For example, it was forbidden for poor whites to sell liquor to blacks. For this offense, in Alabama, an illiterate poor white named Franklin Veitch was was dragged down to the margin of the river, laid across a log, and whipped by black slaves who were ordered to do so. Then he was hanged.
As the possibility of Civil War loomed, the white plantation owners sought to remove any associations between poor whites and blacks, who had previously sometimes traded or worked with each other and sometimes even interacted socially.
Uprisings, revolts, and the KKK
People have this misconception that there weren’t many slave rebellions and that there were no biracial revolts against the white power structure. This is false.
There were hundreds, if not thousands of uprisings. Some of these were planned by both poor whites and blacks in the decades leading to the Civil War. But the powerful crushed these rebellions.
Both poor whites and free blacks were targeted and regulations were put in place to make sure they didn’t interact with each other. When this proved insufficient, the master class enforced a totalitarian system based on spying and torturing people.
Vigilante groups worked with the local criminal justice system — the people who ran local and state governments — to brutalize both the enslaved and free blacks and any white sympathizers.
These terrorists were the precursors to the Ku Klux Klan.
Martin Luther King Jr. was undercut by President Johnson?
According to an account by Andrew Young, who was working side-by-side with Martin Luther King Jr., President Johnson called King “that godd*mn n*gger preacher”. According to Young, the Johnson White House pretended to ally with King but, while smiling and seemingly providing support on the surface, they were undercutting him.
There was also an account that Ronald M. MacMillan, a former Air Force One steward, overheard Johnson say, when discussing his proposed civil rights bill with two governors, that it would “have them n*ggers voting Democrat for two hundred years.”
Are either of these accounts credible? Given the historical propensities of the white elites, they seem possible.
Credible historian Doris Kearns Goodwin quotes LBJ in her biography of him; according to her, he says “these Negroes, they’re getting pretty uppity these days and that’s a problem for us since they’ve got something now they never had before, the political pull to back up their uppityness. Now we’ve got to do something about this, we’ve got to give them a little something, just enough to quiet them down, not enough to make a difference.” According to Goodwin, this was said to Richard Russell, a Democratic Senator from Georgia.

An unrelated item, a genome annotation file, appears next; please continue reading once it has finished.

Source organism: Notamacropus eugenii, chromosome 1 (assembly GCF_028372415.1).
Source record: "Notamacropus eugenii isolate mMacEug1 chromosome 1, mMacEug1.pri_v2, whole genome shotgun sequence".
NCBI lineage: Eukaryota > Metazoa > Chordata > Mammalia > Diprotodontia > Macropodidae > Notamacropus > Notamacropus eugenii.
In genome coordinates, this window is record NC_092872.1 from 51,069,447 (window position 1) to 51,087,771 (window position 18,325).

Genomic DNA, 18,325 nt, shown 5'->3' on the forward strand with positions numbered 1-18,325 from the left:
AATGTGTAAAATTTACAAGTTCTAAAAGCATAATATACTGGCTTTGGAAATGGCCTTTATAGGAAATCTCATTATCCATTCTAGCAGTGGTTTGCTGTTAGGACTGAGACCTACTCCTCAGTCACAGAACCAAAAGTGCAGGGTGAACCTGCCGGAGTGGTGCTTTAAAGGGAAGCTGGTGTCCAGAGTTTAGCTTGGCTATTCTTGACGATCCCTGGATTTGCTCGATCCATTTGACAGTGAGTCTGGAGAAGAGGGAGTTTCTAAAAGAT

Malcolm X and segregation vs. separation
Given the historical reasons for mistrust of the white power structure, perhaps Malcolm X had good reason to call for separation instead of integration.
In a speech at Michigan State University in 1963, he outlined the difference between separation, which he favors, and segregation, which he did not. He points out that this is what the Chinese do in Chinatowns across America. It is a separate community, not a segregated one, in that the Chinese choose where they will live and own their own businesses and control their own politics. Whereas with segregation — blacks are forced to live apart and whites control their economy and politics.
Ongoing attempts to find justice
More recent attempts to find greater social justice have included everything from Occupy Wall Street to Black Lives Matter to Moral Mondays and the Poor People’s Campaign. Racism continues to plague the country and falling incomes, rising inflation, inadequate social safety nets, drug addiction, homelessness, and a broken mass incarceration system continue to hurt people. While black people may suffer more, poor whites and other groups are also hurting.
The real issue is that rich elites continue to look out for their own interests at the expense of the rest of us. Politicians, including black politicians, often do nothing to improve the lives of poor constituents despite paying lip service to voters.
Will this ever change?
I am fighting stage IV cancer. If you can help with medical bills, I would really appreciate it. Or if you enjoy my writing and would like to buy me a cup of coffee, that’s great too. Maybe someday I can return the favor.
This post was previously published on Shefali O’Hara’s blog.
You may also like these posts on The Good Men Project:
|White Fragility: Talking to White People About Racism||Escape the “Act Like a Man” Box||The Lack of Gentle Platonic Touch in Men’s Lives is a Killer||What We Talk About When We Talk About Men|